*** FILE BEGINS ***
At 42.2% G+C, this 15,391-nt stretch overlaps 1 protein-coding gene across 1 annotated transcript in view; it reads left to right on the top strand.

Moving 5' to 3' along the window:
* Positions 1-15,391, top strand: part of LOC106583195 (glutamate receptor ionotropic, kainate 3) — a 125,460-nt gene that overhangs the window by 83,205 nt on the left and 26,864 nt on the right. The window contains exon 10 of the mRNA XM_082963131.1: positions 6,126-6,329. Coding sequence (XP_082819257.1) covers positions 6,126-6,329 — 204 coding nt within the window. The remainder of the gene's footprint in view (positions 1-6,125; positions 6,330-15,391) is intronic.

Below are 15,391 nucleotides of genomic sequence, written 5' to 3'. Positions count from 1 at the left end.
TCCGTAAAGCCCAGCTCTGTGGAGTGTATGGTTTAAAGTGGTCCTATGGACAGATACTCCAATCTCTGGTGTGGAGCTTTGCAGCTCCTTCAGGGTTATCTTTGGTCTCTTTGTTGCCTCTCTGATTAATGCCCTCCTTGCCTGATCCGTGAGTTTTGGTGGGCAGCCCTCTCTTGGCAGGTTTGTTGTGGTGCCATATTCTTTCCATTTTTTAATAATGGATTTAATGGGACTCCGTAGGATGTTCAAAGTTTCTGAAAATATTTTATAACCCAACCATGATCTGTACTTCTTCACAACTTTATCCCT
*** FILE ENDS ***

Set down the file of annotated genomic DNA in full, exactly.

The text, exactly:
At 42.2% G+C, this 15,391-nt stretch overlaps 1 protein-coding gene across 1 annotated transcript in view; it reads left to right on the top strand.

Moving 5' to 3' along the window:
* Positions 1-15,391, top strand: part of LOC106583195 (glutamate receptor ionotropic, kainate 3) — a 125,460-nt gene that overhangs the window by 83,205 nt on the left and 26,864 nt on the right. The window contains exon 10 of the mRNA XM_082963131.1: positions 6,126-6,329. Coding sequence (XP_082819257.1) covers positions 6,126-6,329 — 204 coding nt within the window. The remainder of the gene's footprint in view (positions 1-6,125; positions 6,330-15,391) is intronic.

Below are 15,391 nucleotides of genomic sequence, written 5' to 3'. Positions count from 1 at the left end.
TCCGTAAAGCCCAGCTCTGTGGAGTGTATGGTTTAAAGTGGTCCTATGGACAGATACTCCAATCTCTGGTGTGGAGCTTTGCAGCTCCTTCAGGGTTATCTTTGGTCTCTTTGTTGCCTCTCTGATTAATGCCCTCCTTGCCTGATCCGTGAGTTTTGGTGGGCAGCCCTCTCTTGGCAGGTTTGTTGTGGTGCCATATTCTTTCCATTTTTTAATAATGGATTTAATGGGACTCCGTAGGATGTTCAAAGTTTCTGAAAATATTTTATAACCCAACCATGATCTGTACTTCTTCACAACTTTATCCCT